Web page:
When I said I had a feeling things were going to get interesting yesterday, I pretty much hit the nail on the head. I started the day hearing our plans were on hold because of roads being barricaded in protest and ended with a big sleepover on the concrete alter of a church while hundreds of villagers sat in the pews waiting for us to wake up. Perhaps I should explain more...
At 6, I got up to go get rent cars with a couple of the guys. Pastor Ron greeted us with a worried look on his face. He explained that a police officer was shot and killed on Friday and today the police officers were protesting, as they felt that the government was involved. And of course, since safety is our first concern, we weren't sure if we were going to make it to the mountains, because if without the rental cars, we were stuck in the city.
We got the all clear a few minutes later, so our spirits lifted. Pastor Ron's solution was to take an alternate route, through the outskirts of Cite Soleil. In all honesty, I was relieved that Pastor Ron had earlier strongly suggested I sit in the cab of the truck. I breathed even easier when the driver discretely rolled up my window.
Cite Soleil is essentially the Five Points of Port Au Prince. Actually, a Cite Soleil dweller would consider Five Points a paradise. Often considered the poorest slum in the western hemisphere, it is not a place I ever thought I would find myself. Gangs are rumored to control this area and violence is rampant. Up to 400,000 Haitians call this slum of about 8 square miles home. With only shantys and no sewer system, the stench burns at your nostrils. I didn't see anything terribly disturbing that I can verbally describe, but I can tell that it wasn't a happy place.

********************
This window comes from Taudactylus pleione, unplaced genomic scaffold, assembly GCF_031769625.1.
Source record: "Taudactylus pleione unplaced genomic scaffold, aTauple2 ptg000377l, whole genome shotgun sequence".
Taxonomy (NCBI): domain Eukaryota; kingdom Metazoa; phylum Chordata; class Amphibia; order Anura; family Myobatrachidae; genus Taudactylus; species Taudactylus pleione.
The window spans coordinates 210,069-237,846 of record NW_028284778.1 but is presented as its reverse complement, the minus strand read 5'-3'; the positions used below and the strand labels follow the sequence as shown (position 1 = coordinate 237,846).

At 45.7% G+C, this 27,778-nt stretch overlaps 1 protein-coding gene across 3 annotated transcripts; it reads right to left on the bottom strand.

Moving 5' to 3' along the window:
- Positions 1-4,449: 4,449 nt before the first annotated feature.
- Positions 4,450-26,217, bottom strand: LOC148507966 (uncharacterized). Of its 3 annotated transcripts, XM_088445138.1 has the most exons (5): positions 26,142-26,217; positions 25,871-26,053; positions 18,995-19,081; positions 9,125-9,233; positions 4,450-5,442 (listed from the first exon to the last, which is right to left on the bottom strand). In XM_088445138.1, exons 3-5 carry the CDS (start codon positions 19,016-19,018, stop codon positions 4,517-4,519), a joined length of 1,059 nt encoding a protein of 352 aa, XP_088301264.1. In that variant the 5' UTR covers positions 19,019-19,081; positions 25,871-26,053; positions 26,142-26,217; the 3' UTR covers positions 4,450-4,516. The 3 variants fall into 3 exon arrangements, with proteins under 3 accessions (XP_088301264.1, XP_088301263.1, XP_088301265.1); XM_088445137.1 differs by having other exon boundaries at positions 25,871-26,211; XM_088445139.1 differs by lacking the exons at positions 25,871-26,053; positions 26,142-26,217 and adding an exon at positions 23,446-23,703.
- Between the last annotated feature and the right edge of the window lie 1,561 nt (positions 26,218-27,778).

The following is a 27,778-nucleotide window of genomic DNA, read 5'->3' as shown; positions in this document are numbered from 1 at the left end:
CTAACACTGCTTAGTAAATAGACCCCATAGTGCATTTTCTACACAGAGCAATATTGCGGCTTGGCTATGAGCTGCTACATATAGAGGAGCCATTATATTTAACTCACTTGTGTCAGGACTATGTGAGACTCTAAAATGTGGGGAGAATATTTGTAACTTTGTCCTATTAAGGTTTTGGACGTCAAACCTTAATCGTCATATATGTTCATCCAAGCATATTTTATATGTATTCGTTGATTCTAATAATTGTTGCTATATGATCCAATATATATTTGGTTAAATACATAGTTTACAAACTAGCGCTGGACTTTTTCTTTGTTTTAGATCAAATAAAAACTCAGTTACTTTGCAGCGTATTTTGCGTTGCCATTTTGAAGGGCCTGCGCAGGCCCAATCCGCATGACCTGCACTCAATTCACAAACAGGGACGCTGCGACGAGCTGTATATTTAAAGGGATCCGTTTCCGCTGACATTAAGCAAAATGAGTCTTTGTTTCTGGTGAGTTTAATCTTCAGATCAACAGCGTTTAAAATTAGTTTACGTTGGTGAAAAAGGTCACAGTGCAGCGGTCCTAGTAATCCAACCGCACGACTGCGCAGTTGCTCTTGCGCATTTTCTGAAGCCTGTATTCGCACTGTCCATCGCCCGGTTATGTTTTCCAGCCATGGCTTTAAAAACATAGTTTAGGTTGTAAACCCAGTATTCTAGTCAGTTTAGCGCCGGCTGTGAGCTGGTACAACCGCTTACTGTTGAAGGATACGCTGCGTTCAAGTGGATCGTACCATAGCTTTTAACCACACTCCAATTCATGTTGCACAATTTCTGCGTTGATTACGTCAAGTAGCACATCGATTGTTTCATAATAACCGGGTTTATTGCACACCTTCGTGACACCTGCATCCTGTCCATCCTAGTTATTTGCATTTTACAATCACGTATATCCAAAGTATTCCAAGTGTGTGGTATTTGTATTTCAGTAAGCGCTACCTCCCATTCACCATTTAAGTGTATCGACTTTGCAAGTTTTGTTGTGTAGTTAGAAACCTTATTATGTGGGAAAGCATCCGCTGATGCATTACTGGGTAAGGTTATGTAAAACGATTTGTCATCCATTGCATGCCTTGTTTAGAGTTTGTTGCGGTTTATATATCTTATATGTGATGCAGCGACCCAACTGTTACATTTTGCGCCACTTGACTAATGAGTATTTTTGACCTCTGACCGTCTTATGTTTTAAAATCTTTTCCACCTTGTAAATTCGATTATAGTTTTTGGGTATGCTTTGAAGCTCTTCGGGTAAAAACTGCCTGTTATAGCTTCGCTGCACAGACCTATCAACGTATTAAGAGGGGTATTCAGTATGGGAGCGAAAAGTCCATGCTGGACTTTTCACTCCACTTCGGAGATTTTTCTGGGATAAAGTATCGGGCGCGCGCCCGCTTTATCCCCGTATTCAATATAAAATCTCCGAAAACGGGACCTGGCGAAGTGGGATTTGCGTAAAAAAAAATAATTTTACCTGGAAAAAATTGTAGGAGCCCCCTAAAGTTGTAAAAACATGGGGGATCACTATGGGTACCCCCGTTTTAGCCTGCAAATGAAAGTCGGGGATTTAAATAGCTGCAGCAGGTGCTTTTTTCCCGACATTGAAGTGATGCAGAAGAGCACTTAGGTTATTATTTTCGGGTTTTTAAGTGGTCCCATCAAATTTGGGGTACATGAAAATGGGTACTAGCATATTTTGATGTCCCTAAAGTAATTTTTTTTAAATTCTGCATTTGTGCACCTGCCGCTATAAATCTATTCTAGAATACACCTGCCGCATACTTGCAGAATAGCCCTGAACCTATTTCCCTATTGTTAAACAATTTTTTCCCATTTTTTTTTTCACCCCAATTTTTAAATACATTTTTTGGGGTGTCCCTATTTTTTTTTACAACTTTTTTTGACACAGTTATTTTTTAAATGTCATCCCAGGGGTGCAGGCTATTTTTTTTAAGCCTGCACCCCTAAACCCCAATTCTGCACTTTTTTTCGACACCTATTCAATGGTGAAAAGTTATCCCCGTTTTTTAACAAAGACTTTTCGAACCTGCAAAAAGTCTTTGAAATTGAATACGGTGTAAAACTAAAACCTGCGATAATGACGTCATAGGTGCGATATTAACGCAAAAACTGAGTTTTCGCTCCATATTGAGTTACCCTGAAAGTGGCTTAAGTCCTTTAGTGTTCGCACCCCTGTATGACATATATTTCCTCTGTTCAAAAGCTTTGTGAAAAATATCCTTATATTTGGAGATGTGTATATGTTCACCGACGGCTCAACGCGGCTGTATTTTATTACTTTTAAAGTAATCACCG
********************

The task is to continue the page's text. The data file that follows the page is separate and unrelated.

We were hoping that renting the cars would just take a couple of hours at most. When we returned to the orphanage over 4 hours later, our spirits had taken a beaten. Nothing is easy in Haiti and renting cars is no exception. I'm not sure why, but Avis decided to "try harder" and repainted one of our trucks before we could leave with it. Then it needed three new tires. Then a different car needed more gas. Then we needed to get water for our trip. Running errands in Haiti can easily be a day long task. And although I didn't do much besides watch "Father of the Bride" in French and try to read newspapers in Creole, I was exhausted by the time I got back to the orphanage.
Because it was past noon by the time we finally reunited with the rest of the team (who had graciously cleaned our host house!), we knew that we had to omit what I was looking forward to most. We had planned to arrive in the mountains in time to hold an education clinic. I personally was excited at the prospect of educating expecting moms on the basic care of taking care of newborns, while others touched on subjects such as hand hygiene. Using canvases, we made displays depicting the information in Creole and I think we were all more than a little proud of our hard work. But because we faced at least a four hour drive to our destination, we knew we wouldn't have time before the sun set. It was a disappointment, but I have to learn to expect such circumstances.
Despite our exhaustion, resting wasn't an option. We needed to get going if we were ever going to make it to our mountain destination. We knew that a trip to the mountains rarely is without a few obstacles along the way and we needed to give some leeway for whatever lay in our way. We loaded up our truck and 2 Land Cruisers with our 20 something bags and 20 people AND their personal belongings AND water AND rice and headed off (like sardines).
|Dan tying down our supplies|